That is one of the reasons why energy choices have become more pressing. The other lies closer to home. The cost of measures to reduce carbon emissions are getting closer to home. Some in politics want to argue that the transition from fossil fuels to renewables can only be sold if there are either no costs or some benefits.

Sir Dieter Helm, the energy guru, rubbished that notion in a BBC News interview following publication of Nick Winsor’s report on grid connections. But the battle over who pays for the transition, and how, has only just begun.

A majority of less than 500 in the Uxbridge by-election last month, explained by voter dislike of the Labour mayor’s introduction of an extended congestion charge, seemed to persuade Conservatives that opposition to green measures was the route to re-election. Rishi Sunak’s former environment minister, Lord Zack Goldsmith, set out in harsh terms, as he resigned his post, the prime minister’s lack of concern or priority for reaching net-zero emissions.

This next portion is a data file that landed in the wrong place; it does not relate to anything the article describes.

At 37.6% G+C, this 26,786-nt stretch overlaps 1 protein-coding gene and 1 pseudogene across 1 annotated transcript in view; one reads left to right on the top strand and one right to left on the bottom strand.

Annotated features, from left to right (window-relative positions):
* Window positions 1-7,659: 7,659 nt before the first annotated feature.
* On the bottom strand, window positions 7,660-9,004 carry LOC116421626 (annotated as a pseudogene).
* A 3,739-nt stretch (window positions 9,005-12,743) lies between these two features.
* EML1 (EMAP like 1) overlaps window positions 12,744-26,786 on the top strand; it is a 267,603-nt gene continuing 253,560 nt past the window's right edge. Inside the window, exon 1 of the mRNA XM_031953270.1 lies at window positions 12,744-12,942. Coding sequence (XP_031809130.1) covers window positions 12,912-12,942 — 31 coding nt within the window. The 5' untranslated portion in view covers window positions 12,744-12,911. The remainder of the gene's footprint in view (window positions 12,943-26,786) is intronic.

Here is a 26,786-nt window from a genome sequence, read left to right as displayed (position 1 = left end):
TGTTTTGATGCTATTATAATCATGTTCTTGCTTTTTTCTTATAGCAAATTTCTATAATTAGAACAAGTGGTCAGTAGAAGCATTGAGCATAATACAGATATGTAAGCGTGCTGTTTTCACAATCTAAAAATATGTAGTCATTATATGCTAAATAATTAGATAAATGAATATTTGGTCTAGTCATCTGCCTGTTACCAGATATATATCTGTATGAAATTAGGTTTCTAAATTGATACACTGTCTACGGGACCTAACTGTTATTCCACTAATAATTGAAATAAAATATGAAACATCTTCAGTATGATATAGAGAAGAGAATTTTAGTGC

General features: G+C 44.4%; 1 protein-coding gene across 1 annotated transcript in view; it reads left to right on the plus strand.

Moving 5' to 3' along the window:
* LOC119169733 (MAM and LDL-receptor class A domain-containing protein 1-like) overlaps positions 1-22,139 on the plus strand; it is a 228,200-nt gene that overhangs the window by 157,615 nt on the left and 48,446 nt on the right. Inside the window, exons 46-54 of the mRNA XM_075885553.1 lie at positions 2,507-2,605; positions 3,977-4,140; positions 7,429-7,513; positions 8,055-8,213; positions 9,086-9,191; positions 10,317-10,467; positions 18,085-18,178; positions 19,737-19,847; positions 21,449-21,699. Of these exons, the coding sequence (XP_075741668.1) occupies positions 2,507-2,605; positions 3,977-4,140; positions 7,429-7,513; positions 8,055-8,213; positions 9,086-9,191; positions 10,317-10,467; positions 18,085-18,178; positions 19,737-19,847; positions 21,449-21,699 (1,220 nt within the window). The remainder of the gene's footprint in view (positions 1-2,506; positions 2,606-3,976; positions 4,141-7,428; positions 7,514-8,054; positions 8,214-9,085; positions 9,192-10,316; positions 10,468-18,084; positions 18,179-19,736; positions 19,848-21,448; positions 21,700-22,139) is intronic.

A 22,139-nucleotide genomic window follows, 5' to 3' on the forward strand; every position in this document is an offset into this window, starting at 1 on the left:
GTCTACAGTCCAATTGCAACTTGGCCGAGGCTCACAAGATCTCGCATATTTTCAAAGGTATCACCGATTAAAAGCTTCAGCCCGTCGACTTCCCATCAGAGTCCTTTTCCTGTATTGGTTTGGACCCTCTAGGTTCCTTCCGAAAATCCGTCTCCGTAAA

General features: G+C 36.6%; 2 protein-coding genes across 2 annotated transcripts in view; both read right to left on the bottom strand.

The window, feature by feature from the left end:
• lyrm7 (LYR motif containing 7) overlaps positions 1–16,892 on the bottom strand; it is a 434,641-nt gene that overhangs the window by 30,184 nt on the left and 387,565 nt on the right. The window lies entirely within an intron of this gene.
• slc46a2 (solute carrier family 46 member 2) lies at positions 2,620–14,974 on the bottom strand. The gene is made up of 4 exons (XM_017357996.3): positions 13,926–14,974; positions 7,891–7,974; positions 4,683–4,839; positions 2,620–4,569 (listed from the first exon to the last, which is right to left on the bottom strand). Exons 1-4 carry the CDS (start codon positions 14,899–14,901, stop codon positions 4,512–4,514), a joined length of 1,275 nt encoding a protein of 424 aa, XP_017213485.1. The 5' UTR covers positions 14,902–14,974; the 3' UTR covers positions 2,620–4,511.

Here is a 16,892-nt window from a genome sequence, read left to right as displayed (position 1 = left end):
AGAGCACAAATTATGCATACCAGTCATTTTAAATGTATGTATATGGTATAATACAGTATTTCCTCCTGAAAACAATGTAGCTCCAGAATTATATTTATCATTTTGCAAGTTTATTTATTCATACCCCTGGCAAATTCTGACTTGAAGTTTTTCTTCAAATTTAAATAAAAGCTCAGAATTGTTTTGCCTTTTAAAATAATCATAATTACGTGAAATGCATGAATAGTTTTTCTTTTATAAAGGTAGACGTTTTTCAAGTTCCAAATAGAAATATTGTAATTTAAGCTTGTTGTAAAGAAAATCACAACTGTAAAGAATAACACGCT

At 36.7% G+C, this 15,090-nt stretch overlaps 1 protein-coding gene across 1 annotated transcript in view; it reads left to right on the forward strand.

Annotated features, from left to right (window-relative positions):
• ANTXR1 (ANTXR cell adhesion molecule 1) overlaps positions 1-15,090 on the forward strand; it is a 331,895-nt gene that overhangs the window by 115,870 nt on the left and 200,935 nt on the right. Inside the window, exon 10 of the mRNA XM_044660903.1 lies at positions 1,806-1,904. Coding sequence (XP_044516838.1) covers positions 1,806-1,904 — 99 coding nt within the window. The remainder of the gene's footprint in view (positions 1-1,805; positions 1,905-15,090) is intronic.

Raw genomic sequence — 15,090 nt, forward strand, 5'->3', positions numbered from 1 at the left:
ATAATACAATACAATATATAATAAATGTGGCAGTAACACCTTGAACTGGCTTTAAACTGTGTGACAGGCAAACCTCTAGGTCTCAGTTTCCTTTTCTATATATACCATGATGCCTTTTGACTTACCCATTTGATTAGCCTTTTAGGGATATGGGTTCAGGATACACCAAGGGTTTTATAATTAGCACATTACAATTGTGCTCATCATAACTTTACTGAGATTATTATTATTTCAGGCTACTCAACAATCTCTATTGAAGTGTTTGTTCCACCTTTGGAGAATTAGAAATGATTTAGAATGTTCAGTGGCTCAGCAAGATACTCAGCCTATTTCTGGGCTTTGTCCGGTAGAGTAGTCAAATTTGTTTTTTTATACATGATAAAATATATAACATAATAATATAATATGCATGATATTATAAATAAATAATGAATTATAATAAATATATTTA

Mr Sunak appears to be the least motivated by those concerns of the past five Conservative prime ministers. And with his announcements on CCS and becoming licensed to drill this week, the Tory leader has chosen to use this as a wedge issue to differentiate his party from Labour.

It is one of the paradoxes of politics – give an issue a high priority as a campaigning issue and you ensure more priority for it when in government, and that long-neglected energy policy could emerge. But by sacrificing consensus, it is harder to plan long term.